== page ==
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Dodging and weaving around students, I navigated the crowd milling through Reed Arena’s concourse. Breakaway Ministries’ weekly sermon had just ended, and the walls reverberated with the murmur of a hundred conversations. I craned my neck, trying to maintain sight of my roommate Austin’s tall figure and my roommate Rebekah’s black braids as I followed my friends to the door.

A chill greeted us as we emerged, a reminder that the holidays were fast approaching. “Hey y’all, we’ve got free hot chocolate!” a Breakaway volunteer called from a table on the sidewalk. I gladly accepted a cup and cradled it as I climbed into the backseat of Austin’s truck. We headed home, chatting about the Breakaway message and hot chocolate, which soon became a debate when Austin insisted that Rebekah was mispronouncing the drink’s name.

“It’s ‘hot chocolate.’” Austin teased.

“That’s how I’m saying it!” Rebekah protested in mock indignation.

“No, you said it like ‘hotchocolate.’”

I smiled and shrugged. “Sounds like y’all said it the same to me.”

As I enjoyed the cooling chocolatey drink and laughed at their continued, sibling-esque banter, a sudden wave of gratitude washed over me. Though it was only my first semester at Texas A&M University, I had already made so many memories with my roommates: movie nights, fast food runs, and post-Breakaway kitchen conversations about everything and nothing. During the difficult transition of leaving home for the first time, these moments seemed like bright gems to treasure.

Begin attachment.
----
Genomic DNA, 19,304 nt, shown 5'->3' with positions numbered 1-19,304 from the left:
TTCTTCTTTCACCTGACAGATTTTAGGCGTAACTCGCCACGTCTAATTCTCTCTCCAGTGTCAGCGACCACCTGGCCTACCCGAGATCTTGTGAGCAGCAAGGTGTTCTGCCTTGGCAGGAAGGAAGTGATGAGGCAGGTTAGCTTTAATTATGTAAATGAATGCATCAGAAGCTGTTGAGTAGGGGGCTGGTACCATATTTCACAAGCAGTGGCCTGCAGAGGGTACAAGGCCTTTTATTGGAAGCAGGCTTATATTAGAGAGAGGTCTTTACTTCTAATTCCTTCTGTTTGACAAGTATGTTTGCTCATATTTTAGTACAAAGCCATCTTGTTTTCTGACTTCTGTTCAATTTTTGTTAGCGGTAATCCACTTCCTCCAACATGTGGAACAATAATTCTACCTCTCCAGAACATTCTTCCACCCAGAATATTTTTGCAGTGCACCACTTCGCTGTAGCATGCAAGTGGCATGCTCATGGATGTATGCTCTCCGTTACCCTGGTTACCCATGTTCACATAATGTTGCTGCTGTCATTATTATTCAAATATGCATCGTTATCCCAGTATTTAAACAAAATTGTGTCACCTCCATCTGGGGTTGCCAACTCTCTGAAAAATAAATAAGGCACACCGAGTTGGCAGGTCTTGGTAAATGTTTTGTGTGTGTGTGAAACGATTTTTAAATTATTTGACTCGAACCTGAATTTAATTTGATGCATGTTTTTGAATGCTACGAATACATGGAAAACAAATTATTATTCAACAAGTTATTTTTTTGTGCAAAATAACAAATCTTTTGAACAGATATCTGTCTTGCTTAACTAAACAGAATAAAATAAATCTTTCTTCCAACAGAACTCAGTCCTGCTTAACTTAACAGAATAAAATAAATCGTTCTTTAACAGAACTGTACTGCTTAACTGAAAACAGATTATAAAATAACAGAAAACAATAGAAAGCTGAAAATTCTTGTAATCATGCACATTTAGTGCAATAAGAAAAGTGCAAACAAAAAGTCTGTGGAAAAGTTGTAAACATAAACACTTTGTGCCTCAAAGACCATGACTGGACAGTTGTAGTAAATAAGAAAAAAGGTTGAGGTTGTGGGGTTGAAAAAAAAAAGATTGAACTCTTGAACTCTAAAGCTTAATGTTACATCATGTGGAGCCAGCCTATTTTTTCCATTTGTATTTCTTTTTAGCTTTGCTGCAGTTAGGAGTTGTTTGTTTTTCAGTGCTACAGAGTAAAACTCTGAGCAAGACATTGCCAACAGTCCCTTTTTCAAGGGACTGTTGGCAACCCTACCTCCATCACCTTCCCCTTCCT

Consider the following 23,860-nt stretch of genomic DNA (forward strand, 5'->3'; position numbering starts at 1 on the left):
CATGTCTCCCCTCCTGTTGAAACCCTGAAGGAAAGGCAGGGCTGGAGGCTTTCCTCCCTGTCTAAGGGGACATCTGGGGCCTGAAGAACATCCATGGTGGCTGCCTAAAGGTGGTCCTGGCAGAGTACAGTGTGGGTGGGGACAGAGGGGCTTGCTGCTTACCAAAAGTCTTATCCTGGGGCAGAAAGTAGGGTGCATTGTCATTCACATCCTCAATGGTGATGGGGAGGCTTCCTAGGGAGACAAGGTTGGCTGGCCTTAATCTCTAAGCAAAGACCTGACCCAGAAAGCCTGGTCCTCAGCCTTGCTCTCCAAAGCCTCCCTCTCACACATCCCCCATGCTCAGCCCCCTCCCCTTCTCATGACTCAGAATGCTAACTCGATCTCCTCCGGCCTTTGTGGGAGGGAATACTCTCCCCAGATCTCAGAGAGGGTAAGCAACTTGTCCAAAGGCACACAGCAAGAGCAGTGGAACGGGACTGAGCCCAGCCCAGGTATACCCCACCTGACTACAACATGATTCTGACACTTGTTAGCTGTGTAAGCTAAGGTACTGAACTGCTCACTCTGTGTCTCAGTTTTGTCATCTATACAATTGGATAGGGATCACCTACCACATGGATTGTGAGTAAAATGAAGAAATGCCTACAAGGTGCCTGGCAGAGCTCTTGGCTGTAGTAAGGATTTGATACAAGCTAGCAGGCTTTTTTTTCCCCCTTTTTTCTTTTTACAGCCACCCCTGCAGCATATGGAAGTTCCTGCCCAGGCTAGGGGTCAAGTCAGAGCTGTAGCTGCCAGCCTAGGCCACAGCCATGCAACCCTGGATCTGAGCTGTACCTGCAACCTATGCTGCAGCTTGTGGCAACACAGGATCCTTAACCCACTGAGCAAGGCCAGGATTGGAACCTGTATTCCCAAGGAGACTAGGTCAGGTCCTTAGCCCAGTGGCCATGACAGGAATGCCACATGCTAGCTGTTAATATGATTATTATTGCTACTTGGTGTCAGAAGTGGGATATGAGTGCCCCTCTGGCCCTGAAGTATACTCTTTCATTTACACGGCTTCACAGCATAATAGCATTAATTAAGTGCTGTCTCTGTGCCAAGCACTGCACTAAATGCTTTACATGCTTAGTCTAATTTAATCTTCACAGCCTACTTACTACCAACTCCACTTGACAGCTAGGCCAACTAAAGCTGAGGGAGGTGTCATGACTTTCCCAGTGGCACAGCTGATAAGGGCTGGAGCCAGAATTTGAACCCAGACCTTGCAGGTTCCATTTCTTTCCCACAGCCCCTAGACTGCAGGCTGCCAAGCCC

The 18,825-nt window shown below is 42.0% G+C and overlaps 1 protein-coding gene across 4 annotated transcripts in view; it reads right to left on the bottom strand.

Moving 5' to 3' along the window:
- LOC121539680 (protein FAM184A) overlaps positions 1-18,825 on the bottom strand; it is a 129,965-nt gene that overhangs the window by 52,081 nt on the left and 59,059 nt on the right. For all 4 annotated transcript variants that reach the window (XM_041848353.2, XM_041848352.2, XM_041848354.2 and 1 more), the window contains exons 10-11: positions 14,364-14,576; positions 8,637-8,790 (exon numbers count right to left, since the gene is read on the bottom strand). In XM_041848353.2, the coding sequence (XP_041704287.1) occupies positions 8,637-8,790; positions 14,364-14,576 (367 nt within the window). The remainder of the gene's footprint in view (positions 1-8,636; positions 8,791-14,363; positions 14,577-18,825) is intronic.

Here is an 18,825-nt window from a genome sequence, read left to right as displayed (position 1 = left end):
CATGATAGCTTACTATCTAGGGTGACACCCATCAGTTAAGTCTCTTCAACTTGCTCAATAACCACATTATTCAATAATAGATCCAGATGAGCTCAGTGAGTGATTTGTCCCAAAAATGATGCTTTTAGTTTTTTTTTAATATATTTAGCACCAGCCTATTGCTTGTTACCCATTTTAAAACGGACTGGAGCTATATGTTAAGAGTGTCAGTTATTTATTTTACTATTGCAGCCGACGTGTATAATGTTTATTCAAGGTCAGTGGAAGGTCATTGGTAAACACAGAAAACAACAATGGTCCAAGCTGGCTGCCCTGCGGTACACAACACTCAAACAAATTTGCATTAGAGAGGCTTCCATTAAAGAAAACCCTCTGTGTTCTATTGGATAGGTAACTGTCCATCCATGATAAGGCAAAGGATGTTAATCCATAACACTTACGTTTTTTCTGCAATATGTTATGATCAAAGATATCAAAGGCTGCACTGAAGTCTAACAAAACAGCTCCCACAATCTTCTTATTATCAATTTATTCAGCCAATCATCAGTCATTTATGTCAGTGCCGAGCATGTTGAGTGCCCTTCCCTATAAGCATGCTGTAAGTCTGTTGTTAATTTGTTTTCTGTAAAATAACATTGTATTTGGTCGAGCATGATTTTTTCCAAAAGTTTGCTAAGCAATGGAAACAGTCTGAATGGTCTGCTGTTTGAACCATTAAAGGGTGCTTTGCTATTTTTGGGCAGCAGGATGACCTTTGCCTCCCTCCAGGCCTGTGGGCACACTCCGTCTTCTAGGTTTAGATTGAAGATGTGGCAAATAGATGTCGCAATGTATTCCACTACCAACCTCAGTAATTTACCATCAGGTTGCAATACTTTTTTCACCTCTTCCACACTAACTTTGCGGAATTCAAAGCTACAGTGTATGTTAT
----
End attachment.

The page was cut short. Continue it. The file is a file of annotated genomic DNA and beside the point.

I realized that my college years would one day end, and I didn’t want to let these times slip through my fingers. Rather than focusing too much on the past or becoming too busy with future goals, I wanted to appreciate the experiences that would become individual bricks in my memory lane leading back to Aggieland. The early mornings and the late nights. The cozy quiet of Evans Library and the cheerful bustle of the Memorial Student Center. Sitting in class and standing with the 12th Man. The blissfully chilly fall walks around campus and the exhilarating walk across the graduation stage. Strangers who would become friends and friends who would become family.

I didn’t know then, heading back to my apartment that night, that the result would be more beautiful than I could have imagined, but I did know one thing: I would cherish every moment.

About the Author

A native of Brenham, Texas, Lydia Hill ’21 received a bachelor’s in English with a minor in journalism from Texas A&M. She now works as a marketing specialist and writer for the Texas A&M Foundation. In her free time, she enjoys watching movies or plays, reading mystery or fantasy novels, and making new memories with friends.

Contact
  • Lydia Hill '21

  • Marketing Specialist/Spirit Managing Editor/Maroon Co-Editor
  • Call: 979.458.8143

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